Bernie Sanders is, from my point of view, very good on economic issues, pretty good on civil rights and civil liberties issues and not good on war and foreign policy issues.
He is a better champion of the interests of the American voting public than any other Democratic candidate, or any Republican. He is not much of a champion of harmless people overseas who get in the way of U.S. military operations.
He recently said that he’d continue President Obama’s drone killing policy, but in a kinder, gentler manner in which fewer people were killed. He also has called for a more active military role for Saudi Arabia.
What I take this to mean is that he would continue the Bush-Obama policy of global military intervention, but in a way that minimizes American casualties.
The issue with drone killings is not the technology. Drones can be highly useful in conducting military operations, and are preferable to dropping napalm bombs.
Drone killings, and Special Operations assassinations, are a Constitutional issue. It is whether a President of the United States has the authority to sign a death warrant for anybody anywhere in the world, based on his sole authority without any accountability.
The secondary issue is that, as applied to poor, primitive, brown-skinned people in remote areas, the policy is to kill people who are in the wrong place at the wrong time. It is death by racial profiling.
Saudi Arabia, whom Sanders would partner with, is a medieval autocracy which is a source and sponsor of terrorism. The Al Qaeda and ISIS terrorists are adherents of a radical form of Islam called Wahabism or Salafism, whose missionaries are subsidized with Saudi oil wealth.
Osama bin Laden was a Saudi, as were most of the 9/11 attackers. The Saudi government did not support Bin Laden or Al Qaeda, but many individuals in Saudi Arabia did.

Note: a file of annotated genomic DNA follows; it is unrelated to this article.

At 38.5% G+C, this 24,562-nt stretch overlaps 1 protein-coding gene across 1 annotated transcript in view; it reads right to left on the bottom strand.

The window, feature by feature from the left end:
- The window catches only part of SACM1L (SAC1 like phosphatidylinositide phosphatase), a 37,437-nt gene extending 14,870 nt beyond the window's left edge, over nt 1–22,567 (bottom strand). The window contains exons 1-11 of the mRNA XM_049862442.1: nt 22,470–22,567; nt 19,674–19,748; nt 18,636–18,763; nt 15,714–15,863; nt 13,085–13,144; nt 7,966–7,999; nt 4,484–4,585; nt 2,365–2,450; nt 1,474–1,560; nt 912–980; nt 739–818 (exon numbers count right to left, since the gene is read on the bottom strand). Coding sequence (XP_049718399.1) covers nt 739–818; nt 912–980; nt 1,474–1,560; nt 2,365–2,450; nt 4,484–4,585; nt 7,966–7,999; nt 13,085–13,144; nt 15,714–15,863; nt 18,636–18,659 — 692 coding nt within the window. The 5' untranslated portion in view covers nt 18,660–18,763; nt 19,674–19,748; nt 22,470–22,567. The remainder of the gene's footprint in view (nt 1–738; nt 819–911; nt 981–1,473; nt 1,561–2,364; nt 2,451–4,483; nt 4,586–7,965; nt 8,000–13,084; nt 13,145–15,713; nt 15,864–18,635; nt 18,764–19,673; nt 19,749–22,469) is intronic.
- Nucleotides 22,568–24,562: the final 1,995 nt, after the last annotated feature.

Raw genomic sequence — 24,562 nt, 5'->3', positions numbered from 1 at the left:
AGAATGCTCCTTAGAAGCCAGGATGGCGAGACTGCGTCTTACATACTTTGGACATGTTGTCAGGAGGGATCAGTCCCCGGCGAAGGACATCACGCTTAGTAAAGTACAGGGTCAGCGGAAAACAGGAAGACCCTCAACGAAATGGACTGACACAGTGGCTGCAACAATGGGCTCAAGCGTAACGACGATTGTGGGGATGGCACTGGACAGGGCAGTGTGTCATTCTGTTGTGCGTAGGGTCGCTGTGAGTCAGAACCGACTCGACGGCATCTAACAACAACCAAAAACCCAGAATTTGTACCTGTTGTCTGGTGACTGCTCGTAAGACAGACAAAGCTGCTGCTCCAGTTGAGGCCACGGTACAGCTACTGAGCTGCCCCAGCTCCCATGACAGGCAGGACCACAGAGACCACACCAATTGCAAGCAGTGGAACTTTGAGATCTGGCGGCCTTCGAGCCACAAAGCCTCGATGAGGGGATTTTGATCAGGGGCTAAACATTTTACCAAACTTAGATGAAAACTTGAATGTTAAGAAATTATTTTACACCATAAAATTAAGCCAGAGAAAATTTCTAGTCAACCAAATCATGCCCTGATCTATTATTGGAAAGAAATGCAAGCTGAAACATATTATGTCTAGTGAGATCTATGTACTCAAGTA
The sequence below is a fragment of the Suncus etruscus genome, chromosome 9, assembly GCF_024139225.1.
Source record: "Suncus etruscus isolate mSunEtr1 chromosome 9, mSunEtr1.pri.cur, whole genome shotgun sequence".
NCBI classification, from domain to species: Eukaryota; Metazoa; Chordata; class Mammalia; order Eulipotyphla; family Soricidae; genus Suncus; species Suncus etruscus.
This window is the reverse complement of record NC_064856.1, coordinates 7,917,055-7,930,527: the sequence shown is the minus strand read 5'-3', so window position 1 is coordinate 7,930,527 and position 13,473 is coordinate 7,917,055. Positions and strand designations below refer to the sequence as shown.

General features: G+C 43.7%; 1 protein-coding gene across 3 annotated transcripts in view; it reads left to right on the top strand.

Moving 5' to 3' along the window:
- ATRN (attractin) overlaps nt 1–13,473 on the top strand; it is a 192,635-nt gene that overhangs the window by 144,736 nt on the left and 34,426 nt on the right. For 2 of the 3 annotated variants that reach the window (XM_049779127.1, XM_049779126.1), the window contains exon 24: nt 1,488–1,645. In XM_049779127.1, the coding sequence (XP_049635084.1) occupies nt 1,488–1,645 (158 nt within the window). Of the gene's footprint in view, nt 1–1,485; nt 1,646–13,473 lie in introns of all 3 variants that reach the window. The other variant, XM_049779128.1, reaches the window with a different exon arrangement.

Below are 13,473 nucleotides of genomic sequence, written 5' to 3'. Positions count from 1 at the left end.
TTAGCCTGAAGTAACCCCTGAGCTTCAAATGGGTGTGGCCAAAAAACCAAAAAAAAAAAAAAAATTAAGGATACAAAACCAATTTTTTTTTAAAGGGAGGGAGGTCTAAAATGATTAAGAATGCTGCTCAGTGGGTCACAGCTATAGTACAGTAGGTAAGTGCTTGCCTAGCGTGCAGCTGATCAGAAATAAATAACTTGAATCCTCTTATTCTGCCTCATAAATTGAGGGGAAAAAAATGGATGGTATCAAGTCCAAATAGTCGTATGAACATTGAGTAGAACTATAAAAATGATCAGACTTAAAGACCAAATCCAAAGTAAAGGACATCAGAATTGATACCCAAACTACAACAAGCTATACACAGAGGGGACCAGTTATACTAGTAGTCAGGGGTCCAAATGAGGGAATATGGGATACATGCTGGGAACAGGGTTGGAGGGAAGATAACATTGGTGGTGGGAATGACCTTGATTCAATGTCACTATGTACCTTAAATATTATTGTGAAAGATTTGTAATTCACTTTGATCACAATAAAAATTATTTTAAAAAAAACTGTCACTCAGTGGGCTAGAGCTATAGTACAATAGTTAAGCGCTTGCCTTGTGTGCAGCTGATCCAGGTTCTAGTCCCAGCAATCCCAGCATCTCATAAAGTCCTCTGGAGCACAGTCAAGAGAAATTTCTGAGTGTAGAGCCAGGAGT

What the Saudi government did not was to sponsor the radical Islamist rebels in Syria, out of which the Islamic State (aka ISIS, ISIL and Daesh) arose. If the U.S. government is serious about crushing ISIS, it should join forces with its enemies.
The supporters of Bernie Sanders say that “he has to do it” and “nobody’s perfect.” It’s true that reversing American foreign policy would be a daunting task for the greatest of leaders, because our current policies are supported by so many entrenched political and economic interests. I don’t know how many American jobs are supported by drone warfare, but I don’t think it is a small number.
The problem with the excuses given for Bernie Sanders is that they are the same as the excuses my liberal friends, especially women friends, give for Hillary Clinton.
And there is some basis for the excuses in both cases. It would be very difficult for someone who is a supporter of both peace and economic populism to make headway against the entrenched interests who are against it.
But the question is not whether Sanders, Clinton, Obama or any other leader has good excuses for what they do or don’t do. The question is how to stop the US descent into oligarchy, authoritarianism and perpetual war.
If there is an answer, it doesn’t lie with Hillary Clinton, Bernie Sanders or any other individual candidate. It lies with the people who are working at the grass roots for change—the Fight for Fifteen, Occupy Wall Street, #BlackLivesMatter, the fast-food workers’ union, the peace protesters—and who may in the long run create a movement that people such as Sanders and Clinton, and also Bush and Trump, will have to answer to.
Strange Words From St. Bernard and the Sandernistas by Paul Street for Counterpunch.
Bernie Sanders Says He Will Not End Drone Program If Elected President by Taylor Tyler for Headlines and Global News.